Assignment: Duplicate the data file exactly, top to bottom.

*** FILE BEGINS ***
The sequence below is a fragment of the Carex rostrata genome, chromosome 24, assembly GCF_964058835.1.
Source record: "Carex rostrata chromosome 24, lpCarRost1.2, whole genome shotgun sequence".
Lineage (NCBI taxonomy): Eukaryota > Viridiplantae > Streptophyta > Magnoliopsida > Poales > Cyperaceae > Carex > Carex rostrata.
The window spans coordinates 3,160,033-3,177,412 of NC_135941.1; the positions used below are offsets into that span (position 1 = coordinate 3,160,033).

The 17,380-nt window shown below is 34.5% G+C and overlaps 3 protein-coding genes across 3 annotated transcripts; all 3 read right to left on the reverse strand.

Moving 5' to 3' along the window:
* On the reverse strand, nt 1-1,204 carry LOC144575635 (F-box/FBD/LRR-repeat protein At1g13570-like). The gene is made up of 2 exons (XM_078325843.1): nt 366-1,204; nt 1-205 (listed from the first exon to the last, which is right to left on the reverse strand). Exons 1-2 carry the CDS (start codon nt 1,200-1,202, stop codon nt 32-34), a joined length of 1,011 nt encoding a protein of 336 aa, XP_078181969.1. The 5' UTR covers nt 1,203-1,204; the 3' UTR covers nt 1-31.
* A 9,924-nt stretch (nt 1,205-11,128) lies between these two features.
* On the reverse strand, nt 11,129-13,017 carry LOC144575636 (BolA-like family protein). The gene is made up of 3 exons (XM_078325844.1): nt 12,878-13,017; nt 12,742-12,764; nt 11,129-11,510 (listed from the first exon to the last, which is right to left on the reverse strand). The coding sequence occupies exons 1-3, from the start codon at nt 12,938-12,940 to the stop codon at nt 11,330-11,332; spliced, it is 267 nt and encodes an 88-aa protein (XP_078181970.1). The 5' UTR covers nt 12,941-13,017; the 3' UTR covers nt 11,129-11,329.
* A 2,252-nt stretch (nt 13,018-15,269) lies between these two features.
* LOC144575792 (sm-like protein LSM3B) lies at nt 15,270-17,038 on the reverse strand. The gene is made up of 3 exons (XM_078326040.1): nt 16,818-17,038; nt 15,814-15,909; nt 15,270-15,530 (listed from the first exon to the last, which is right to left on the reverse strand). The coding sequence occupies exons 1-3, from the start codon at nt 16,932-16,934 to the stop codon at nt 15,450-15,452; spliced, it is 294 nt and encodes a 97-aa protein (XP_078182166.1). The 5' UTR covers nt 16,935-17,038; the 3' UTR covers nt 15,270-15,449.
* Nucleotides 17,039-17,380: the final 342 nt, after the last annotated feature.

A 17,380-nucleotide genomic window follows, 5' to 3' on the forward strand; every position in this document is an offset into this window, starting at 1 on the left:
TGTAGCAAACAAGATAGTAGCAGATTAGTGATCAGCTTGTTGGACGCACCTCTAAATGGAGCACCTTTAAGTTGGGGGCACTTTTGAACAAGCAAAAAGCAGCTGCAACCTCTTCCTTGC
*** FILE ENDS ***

The sequence below is a fragment of the Carex rostrata genome, chromosome 24, assembly GCF_964058835.1.
Source record: "Carex rostrata chromosome 24, lpCarRost1.2, whole genome shotgun sequence".
Lineage (NCBI taxonomy): Eukaryota > Viridiplantae > Streptophyta > Magnoliopsida > Poales > Cyperaceae > Carex > Carex rostrata.
The window spans coordinates 3,160,033-3,177,412 of NC_135941.1; the positions used below are offsets into that span (position 1 = coordinate 3,160,033).

The 17,380-nt window shown below is 34.5% G+C and overlaps 3 protein-coding genes across 3 annotated transcripts; all 3 read right to left on the reverse strand.

Moving 5' to 3' along the window:
* On the reverse strand, nt 1-1,204 carry LOC144575635 (F-box/FBD/LRR-repeat protein At1g13570-like). The gene is made up of 2 exons (XM_078325843.1): nt 366-1,204; nt 1-205 (listed from the first exon to the last, which is right to left on the reverse strand). Exons 1-2 carry the CDS (start codon nt 1,200-1,202, stop codon nt 32-34), a joined length of 1,011 nt encoding a protein of 336 aa, XP_078181969.1. The 5' UTR covers nt 1,203-1,204; the 3' UTR covers nt 1-31.
* A 9,924-nt stretch (nt 1,205-11,128) lies between these two features.
* On the reverse strand, nt 11,129-13,017 carry LOC144575636 (BolA-like family protein). The gene is made up of 3 exons (XM_078325844.1): nt 12,878-13,017; nt 12,742-12,764; nt 11,129-11,510 (listed from the first exon to the last, which is right to left on the reverse strand). The coding sequence occupies exons 1-3, from the start codon at nt 12,938-12,940 to the stop codon at nt 11,330-11,332; spliced, it is 267 nt and encodes an 88-aa protein (XP_078181970.1). The 5' UTR covers nt 12,941-13,017; the 3' UTR covers nt 11,129-11,329.
* A 2,252-nt stretch (nt 13,018-15,269) lies between these two features.
* LOC144575792 (sm-like protein LSM3B) lies at nt 15,270-17,038 on the reverse strand. The gene is made up of 3 exons (XM_078326040.1): nt 16,818-17,038; nt 15,814-15,909; nt 15,270-15,530 (listed from the first exon to the last, which is right to left on the reverse strand). The coding sequence occupies exons 1-3, from the start codon at nt 16,932-16,934 to the stop codon at nt 15,450-15,452; spliced, it is 294 nt and encodes a 97-aa protein (XP_078182166.1). The 5' UTR covers nt 16,935-17,038; the 3' UTR covers nt 15,270-15,449.
* Nucleotides 17,039-17,380: the final 342 nt, after the last annotated feature.

A 17,380-nucleotide genomic window follows, 5' to 3' on the forward strand; every position in this document is an offset into this window, starting at 1 on the left:
TGTAGCAAACAAGATAGTAGCAGATTAGTGATCAGCTTGTTGGACGCACCTCTAAATGGAGCACCTTTAAGTTGGGGGCACTTTTGAACAAGCAAAAAGCAGCTGCAACCTCTTCCTTGC